The overhaul of the existing European Venture Capital Funds (EuVECA) regulations proposed in 2016 as part of the capital markets action plan has now been agreed.
The objective is to improve access to finance for small and growing companies and to promote the Investment Plan for Europe, an EU strategy to tackle the lack of finance that is holding back Europe’s potential to grow.
The agreement removes another barrier to venture investment at EU level, said Vice-President Valdis Dombrovskis, who is responsible for financial stability, financial services and the capital markets union. “The reforms we have agreed – expanding investment possibilities for funds, broadening the range of eligible managers and simplifying administration - will help investor capital reach the SMEs that need it.”
The agreement will open up European VC funds to fund managers of all sizes and allow a broader range of companies to benefit from VC investment. In addition, cross border marketing of VC funds will be less costly and registration processes will be simplified.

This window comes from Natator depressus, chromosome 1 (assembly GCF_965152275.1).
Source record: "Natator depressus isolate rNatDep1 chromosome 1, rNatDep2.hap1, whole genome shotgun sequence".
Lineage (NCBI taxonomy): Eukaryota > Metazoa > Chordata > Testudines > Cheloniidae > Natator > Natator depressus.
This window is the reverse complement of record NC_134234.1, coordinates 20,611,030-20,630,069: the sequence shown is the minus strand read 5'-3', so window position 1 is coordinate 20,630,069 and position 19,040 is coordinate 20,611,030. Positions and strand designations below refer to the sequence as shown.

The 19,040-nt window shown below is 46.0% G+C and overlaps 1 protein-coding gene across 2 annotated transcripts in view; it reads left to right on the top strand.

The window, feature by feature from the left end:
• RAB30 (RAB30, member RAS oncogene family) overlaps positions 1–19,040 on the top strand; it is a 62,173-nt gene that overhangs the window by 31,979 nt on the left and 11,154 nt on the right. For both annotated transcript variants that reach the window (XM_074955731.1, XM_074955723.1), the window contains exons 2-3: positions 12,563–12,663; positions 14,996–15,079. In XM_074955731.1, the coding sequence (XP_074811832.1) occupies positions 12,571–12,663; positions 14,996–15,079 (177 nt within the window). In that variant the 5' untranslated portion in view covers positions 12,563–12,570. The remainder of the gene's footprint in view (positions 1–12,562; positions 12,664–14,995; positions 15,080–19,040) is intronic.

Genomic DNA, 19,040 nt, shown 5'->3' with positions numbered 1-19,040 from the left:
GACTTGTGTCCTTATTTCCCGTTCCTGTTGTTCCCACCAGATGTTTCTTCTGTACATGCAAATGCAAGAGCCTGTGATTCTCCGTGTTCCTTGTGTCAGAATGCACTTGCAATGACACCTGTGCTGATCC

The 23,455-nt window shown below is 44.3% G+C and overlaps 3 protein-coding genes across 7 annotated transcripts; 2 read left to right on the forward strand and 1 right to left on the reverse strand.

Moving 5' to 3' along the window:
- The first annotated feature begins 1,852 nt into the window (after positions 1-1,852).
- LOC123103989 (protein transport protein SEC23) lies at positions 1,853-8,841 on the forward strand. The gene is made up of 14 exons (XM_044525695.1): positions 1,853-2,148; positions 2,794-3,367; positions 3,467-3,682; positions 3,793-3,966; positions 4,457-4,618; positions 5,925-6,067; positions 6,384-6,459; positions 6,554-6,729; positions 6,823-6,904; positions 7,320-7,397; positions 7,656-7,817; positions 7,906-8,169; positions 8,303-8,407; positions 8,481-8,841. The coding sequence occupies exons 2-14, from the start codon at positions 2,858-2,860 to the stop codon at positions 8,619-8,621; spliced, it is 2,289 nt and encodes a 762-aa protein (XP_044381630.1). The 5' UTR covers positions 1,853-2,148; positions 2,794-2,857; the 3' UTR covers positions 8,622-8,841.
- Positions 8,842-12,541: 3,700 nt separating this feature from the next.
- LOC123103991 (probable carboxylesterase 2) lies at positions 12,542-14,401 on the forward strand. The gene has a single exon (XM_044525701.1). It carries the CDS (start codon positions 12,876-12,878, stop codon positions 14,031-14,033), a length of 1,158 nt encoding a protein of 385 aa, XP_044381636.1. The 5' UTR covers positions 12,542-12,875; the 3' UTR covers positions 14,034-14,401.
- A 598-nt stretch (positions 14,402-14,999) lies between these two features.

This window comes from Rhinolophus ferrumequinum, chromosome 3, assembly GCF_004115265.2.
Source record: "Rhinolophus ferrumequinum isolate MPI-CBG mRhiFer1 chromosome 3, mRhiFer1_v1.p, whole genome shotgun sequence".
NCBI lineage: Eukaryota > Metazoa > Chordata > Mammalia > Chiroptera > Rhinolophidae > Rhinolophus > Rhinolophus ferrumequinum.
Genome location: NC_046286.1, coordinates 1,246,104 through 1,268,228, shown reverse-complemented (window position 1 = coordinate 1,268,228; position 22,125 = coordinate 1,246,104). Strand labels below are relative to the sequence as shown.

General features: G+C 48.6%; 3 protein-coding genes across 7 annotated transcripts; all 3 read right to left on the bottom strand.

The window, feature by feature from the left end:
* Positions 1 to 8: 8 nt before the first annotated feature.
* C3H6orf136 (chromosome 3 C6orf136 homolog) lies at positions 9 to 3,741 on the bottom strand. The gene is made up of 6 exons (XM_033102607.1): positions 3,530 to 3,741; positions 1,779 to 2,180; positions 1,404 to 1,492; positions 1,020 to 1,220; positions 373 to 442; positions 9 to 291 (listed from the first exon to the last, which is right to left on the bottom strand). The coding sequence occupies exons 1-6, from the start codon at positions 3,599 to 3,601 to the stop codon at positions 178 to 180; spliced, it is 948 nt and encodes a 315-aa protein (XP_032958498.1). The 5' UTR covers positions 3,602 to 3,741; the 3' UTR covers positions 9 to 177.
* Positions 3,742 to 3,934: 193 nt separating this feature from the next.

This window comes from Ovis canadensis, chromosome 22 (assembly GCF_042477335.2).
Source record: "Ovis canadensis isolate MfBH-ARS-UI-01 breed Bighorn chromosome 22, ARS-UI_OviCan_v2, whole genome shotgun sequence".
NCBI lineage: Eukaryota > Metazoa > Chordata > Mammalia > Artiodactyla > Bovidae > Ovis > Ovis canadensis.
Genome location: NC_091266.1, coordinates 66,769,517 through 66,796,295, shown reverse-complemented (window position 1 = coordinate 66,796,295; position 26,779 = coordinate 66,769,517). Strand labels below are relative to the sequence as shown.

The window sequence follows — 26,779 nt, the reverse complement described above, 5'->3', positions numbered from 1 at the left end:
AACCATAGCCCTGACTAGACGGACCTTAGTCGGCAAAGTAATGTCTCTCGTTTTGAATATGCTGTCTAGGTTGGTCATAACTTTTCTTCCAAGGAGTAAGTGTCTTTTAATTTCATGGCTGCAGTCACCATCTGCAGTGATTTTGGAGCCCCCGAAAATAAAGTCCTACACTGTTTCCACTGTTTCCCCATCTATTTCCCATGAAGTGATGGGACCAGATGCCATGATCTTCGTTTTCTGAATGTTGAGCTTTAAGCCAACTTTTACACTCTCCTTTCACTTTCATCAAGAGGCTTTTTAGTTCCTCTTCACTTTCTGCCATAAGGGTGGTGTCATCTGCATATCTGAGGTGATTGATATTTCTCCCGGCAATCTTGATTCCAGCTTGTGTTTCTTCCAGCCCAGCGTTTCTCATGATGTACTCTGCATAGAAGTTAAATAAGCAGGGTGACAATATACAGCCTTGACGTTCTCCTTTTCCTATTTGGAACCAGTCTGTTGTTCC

Specifically, the agreement:
- extends the range of managers eligible to market and manage European VC funds to larger fund managers with assets under management of more than €500 million. Large managers can provide economies of scale, passing benefits on to investors;
- expands the ability of European VC funds to invest in small mid-caps and SMEs listed on SME growth markets. This will diversify the portfolios of VC funds, making them more attractive to investors;
- decreases costs by explicitly prohibiting fees imposed by host member states where no supervisory activity is performed. It also simplifies the registration processes and determines the minimum capital necessary to become a manager.
The agreed text will now follow ordinary legislative procedure before the final endorsements by the European Parliament and the Council of the EU.
The European VC Funds regulation that set up new types of collective investment funds to make it easier and more attractive for investors to invest in unlisted SMEs came into force on 22 July 2013.
To speed progress towards capital markets union, the Commission decided to bring forward a review originally planned for July 2017. It launched a consultation on 30 September 2015 that identified a number of factors holding back the development of these funds, and the new rules reflect this.